Permutation puzzles are puzzles in which a random permutation needs to be restored to the identity permutation by using a limited (or 'clumsy') set of moves.
For example, with the Rubik's cube, you would like to be able to swap two corners by themselves, but you can't do this directly - you can only rotate faces.
A key feature is then to find - and hopefully optimize - the solving process.
For example, consider that you are only allowed to rotate three elements of a permutation forwards, e.g. $abc\to cab\to bca\to abc$. The three elements do not need to be consecutive.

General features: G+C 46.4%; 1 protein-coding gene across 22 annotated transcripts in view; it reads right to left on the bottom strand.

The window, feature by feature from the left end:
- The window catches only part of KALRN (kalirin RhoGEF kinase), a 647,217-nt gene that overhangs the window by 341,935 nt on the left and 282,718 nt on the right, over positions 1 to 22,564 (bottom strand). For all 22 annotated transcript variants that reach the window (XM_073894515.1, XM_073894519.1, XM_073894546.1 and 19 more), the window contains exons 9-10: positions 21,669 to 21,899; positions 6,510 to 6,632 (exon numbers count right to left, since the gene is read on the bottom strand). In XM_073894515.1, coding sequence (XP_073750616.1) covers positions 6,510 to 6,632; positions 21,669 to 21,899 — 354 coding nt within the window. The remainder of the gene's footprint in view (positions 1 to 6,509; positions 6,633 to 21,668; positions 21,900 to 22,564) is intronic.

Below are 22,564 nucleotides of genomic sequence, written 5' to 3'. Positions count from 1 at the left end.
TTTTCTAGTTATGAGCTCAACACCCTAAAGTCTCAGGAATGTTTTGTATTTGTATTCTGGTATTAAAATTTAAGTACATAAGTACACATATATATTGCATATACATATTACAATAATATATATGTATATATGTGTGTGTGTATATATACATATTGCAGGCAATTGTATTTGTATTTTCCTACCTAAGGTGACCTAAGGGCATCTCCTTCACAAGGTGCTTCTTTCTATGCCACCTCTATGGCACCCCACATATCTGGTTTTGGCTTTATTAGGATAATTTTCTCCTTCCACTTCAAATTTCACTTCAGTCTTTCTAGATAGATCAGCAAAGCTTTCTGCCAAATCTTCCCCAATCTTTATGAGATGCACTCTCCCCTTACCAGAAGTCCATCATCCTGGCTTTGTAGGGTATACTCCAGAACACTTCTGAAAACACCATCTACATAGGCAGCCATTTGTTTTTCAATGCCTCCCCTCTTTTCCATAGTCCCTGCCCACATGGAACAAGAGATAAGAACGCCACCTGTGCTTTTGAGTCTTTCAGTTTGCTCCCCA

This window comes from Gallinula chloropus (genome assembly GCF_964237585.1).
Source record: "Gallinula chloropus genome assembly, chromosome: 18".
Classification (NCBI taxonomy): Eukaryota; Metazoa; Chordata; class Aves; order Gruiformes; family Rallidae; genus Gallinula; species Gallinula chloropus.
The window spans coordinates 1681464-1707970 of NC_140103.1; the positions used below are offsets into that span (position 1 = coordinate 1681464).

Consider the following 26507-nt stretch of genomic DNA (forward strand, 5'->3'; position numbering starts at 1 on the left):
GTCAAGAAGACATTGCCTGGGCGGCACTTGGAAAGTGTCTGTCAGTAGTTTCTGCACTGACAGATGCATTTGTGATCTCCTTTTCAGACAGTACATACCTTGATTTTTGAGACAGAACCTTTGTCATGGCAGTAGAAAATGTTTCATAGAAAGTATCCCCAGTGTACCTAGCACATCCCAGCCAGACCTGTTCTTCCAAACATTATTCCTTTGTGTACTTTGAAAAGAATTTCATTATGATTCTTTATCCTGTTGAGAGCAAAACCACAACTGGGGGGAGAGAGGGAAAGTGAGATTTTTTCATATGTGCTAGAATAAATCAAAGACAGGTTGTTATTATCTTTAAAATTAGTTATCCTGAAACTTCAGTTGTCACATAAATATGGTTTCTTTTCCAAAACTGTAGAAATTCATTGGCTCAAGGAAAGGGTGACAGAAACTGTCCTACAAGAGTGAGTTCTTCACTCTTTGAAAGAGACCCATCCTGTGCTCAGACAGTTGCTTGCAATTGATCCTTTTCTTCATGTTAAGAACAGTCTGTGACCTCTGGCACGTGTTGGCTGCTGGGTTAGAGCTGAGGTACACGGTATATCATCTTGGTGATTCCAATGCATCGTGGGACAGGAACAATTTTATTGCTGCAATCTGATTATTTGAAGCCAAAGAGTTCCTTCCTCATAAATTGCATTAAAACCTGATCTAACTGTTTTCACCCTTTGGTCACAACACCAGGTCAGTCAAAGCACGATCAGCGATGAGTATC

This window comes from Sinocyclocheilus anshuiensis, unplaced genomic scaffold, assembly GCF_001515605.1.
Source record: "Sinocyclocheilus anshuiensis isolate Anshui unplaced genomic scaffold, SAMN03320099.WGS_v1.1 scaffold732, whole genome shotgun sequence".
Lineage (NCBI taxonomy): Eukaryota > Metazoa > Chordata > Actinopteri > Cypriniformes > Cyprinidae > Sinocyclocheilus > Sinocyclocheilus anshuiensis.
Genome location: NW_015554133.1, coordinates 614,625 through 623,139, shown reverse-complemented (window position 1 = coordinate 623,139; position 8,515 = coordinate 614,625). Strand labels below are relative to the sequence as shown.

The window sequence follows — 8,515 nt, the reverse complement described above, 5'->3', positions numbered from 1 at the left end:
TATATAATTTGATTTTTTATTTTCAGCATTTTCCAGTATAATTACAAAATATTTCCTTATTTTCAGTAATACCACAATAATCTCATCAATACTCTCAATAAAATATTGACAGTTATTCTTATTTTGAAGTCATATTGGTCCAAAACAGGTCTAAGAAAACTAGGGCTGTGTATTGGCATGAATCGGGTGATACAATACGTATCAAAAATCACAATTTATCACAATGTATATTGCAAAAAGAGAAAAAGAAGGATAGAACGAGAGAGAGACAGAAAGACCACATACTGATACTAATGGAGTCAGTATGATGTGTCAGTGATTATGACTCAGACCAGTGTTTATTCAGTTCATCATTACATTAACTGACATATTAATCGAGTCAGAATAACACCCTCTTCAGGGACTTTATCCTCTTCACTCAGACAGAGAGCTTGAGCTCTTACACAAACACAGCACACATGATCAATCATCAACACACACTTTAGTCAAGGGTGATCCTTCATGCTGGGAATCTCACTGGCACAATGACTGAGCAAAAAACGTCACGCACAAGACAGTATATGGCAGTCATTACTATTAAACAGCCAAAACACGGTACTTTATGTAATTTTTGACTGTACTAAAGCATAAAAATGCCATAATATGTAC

Then $1234\to4321$ can be done in four steps:
But can it be done in three moves or less? And if not, why not?
And, as the OP found, a solution in 2:
The challenge is now to find the shortest solution to reverse n numbers, but that's a different question!
My example shows how the straightforward approach is not necessarily the shortest, but the easiest to construct. So to solve a permutation puzzle, construct the 'obvious' solution first, and then try to find shortcuts.